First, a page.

The Vineyards

Icaria Creek Vineyard is located at the Northern tip of Sonoma County. Wayne and Barbara Smith purchased the Cloverdale property in 1989 and developed the vineyard with the help of their son, Rick Smith, Vineyard Manager. Icaria Vineyards is within the Alexander Valley appellation, which lies one and a half hours north of San Francisco. Our micro-appellation is what we call the Asti Foothills, situated about 400 feet above sea level.

The vineyard estate is a fifty acre piece with twenty-six acres planted to Chardonnay, Cabernet Sauvignon, Merlot, Petit Verdot, and Malbec.

The Cabernet Sauvignon was planted in 1989. We used clone #4 on AXR rootstock. Clone #4 is a moderately producing clone on top of AXR, which is an aggressive rootstock. The pairing of these two on lean hillside ground has given us some beautiful wines.

We are also working with the Cabernet clone #337 on #4453 rootstock. This clone produces a longer, looser cluster, which helps in both color and tannin development.

The Cabernet Sauvignon has been planted to three different soil types:

The Rocky Knoll is a very rugged, lean soil type. The clone 4 planted there has a tough time on this soil. The fruit that comes off of there is not what I would call “big” at all. The color is light. The fruit is cherry. The tannins are quite sharp and austere. This soil type expresses beautiful mineral notes inherent to the bouquet.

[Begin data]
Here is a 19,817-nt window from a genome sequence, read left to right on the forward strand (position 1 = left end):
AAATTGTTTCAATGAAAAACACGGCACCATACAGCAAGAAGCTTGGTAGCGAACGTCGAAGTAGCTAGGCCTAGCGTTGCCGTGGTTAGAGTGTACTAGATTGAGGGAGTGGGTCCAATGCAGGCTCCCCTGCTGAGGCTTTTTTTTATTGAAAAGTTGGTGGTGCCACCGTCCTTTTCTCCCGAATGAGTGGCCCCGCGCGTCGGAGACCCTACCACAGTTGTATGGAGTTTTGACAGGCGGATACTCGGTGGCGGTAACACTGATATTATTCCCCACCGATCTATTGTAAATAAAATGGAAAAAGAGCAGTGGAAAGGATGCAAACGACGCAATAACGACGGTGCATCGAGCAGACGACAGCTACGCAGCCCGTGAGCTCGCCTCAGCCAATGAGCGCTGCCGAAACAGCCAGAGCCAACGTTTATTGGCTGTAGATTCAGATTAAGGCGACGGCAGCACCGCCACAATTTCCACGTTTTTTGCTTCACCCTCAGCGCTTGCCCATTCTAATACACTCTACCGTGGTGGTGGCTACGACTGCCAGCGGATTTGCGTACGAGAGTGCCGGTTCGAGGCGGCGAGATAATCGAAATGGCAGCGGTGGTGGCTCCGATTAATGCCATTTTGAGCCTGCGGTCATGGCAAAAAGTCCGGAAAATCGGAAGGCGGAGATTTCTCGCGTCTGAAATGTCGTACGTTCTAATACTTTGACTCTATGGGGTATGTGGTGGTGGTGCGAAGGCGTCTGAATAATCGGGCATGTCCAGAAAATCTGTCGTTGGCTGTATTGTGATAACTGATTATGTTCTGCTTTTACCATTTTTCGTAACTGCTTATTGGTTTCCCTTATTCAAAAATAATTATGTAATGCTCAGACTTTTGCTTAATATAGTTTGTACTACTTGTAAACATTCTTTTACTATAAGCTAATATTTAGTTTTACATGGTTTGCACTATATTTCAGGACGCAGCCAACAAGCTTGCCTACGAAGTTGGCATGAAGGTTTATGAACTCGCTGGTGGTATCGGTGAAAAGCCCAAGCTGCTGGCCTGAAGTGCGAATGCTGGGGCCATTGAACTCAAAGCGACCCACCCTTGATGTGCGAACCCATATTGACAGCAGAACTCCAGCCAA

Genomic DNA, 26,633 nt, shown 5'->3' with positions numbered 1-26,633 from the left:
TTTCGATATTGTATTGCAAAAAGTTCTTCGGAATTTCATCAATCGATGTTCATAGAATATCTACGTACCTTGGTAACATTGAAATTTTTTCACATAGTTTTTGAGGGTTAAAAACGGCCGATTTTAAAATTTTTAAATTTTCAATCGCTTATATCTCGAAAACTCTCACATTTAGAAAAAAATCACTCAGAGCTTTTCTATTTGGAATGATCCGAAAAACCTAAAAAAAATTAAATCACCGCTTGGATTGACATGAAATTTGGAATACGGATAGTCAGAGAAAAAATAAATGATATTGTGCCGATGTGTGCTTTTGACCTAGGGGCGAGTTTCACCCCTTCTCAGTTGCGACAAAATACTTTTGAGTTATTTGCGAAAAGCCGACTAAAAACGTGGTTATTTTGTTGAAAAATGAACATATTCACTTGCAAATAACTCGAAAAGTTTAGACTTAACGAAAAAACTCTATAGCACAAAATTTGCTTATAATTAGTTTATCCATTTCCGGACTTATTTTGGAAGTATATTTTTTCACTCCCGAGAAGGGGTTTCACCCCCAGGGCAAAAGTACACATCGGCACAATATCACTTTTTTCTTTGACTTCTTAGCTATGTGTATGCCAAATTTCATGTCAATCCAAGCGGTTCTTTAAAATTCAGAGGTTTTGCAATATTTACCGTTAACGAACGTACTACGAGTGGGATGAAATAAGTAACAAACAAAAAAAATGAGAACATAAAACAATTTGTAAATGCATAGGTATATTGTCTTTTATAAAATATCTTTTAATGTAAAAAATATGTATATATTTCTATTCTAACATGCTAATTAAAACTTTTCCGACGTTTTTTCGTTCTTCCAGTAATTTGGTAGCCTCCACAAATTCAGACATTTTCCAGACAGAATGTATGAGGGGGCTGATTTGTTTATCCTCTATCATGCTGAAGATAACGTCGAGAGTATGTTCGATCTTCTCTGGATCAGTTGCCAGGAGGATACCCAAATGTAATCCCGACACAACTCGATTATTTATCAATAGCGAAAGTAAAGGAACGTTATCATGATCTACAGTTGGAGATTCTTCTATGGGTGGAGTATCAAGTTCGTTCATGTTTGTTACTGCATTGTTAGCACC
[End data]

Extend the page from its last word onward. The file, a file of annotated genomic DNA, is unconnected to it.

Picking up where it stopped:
The Red Loamy Clay faces west on our property, which means it gets an immense amount of afternoon sun. This block is intensely fruit forward, with cherry at the forefront. The block consistently possesses hint of earth and leather, backed by tannins that are soft and round. This is the fruit, along with trace amounts of Petite Verdot and Malbec, that we use to create the backbone of the wine.

The third block is an amalgam of the first two soil types. It has the mineral aspect in the bouquet; yet the fruit and color spectrums are very solid, and the tannins are still quite soft and round. This soil types’ best quality is that the peak maturity, the fruit component is bright, fresh, and clean. Usually the red loamy clay has a more jammy preserve quality, which is not the style that we want to predominate in the bouquet or the palate.

The Merlot is planted on two different soil types:

Loamy Gravel is where sixty percent of our Merlot is grown. This soil type has very little clay content, which in turn creates an ultra soft tannin wine. The fruit is classically plum, with a very refined core of earthiness.

Red Loamy Clay has two acres planted to Merlot. The fruit that comes out of this block is more heavy handed. Dense plum, green tea, and earth all backed by a slightly more rigid core of tannins.

Petit Verdot and Malbec:

How does one create a solid core of tannins? Tannins that hit you in the front, middle, and back of the palate? Both petite Verdot and Malbec possess intense tannin structure, along with inky black color. Two elements that are essential for a vineyard designate red wine. The Petite Verdot also gives the wine a unique floral aspect to the bouquet. Hints of violet or rose are the predominate floral characteristics of Petite Verdot.


When the property was purchased by the family in 1989, it came with ten acres of Chardonnay that was planted by the previous owner in 1979. This block of Chardonnay truly lies on the Alexander Valley floor. It has very deep rich soil for the vines to explore. The fruit is soft and luscious. Its’ loads of fruit and silky texture make it a perfect apéritif.

This is Icaria Estate Vineyards!